How Do You Determine Your Down Payment?
Your down payment is the money that you pay toward the cost of your new home at the time of purchase. You borrow the rest from the bank as a mortgage.
Required down payments could start as low as 5% of the purchase price of the home. A loan from the Federal Housing Administration (FHA) could require just 3.5% and a loan from the Veterans Administration (VA) may not require any money down.
PMI: Private Mortgage Insurance
If you put down less than 20%, you may be required to pay Private Mortgage Insurance. This will be added to your monthly mortgage expense but can be eliminated once your loan balance reaches 80% of the original loan amount. Consult your lender for loan options and down payment requirements.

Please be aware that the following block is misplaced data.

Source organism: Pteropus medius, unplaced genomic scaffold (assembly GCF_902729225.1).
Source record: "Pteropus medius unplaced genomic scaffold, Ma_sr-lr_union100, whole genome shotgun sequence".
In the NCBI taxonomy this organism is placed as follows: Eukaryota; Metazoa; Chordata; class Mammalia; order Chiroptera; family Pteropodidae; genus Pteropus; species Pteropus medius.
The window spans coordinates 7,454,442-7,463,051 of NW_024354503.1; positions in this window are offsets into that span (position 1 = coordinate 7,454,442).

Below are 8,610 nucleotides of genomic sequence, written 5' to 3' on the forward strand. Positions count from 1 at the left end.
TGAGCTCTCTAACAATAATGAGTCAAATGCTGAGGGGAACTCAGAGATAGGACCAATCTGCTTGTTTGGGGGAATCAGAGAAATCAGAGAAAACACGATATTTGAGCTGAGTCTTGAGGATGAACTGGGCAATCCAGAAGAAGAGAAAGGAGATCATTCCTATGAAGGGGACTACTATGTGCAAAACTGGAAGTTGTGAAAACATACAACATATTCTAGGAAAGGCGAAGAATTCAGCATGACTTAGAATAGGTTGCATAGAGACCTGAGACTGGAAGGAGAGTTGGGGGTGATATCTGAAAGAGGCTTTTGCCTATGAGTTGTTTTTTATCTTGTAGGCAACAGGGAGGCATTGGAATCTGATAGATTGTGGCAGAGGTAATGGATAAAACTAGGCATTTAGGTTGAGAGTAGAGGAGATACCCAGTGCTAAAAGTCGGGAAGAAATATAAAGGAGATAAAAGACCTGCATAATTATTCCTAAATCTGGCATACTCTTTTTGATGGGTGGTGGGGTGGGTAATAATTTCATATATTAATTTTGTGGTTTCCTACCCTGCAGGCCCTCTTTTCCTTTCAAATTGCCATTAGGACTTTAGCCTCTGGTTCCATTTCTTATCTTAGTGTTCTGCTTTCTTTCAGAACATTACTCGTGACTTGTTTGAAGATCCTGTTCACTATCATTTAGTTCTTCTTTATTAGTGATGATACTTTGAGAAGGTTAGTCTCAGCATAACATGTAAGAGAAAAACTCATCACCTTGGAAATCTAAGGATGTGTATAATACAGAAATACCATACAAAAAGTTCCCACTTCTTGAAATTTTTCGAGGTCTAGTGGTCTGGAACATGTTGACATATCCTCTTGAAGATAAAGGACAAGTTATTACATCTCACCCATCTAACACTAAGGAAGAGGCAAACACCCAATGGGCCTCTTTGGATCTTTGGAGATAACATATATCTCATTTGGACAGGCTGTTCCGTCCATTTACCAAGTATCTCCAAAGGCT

Three common ways of funding a down payment:
Buyers often save for years by reducing expenses. Many postpone vacations and major purchases. Some even take a second job in order to build their nest egg.
A family member may be willing to give you a one-time gift that will enable you to get into the home. If you accept a cash gift, you’ll need to get it clearly in writing that the family member is making the gift outright, and has no financial interest in or obligation toward the property. A bank will not accept it as part of your down payment if your “gift” from your parents is really a loan that you will be required to repay.
- Down payment assistance.
State and local governments offer down payment assistance to low- and moderate-income homebuyers. Many nonprofit organizations also offer down payment assistance. Contact your lender or your state housing authority for information on these programs.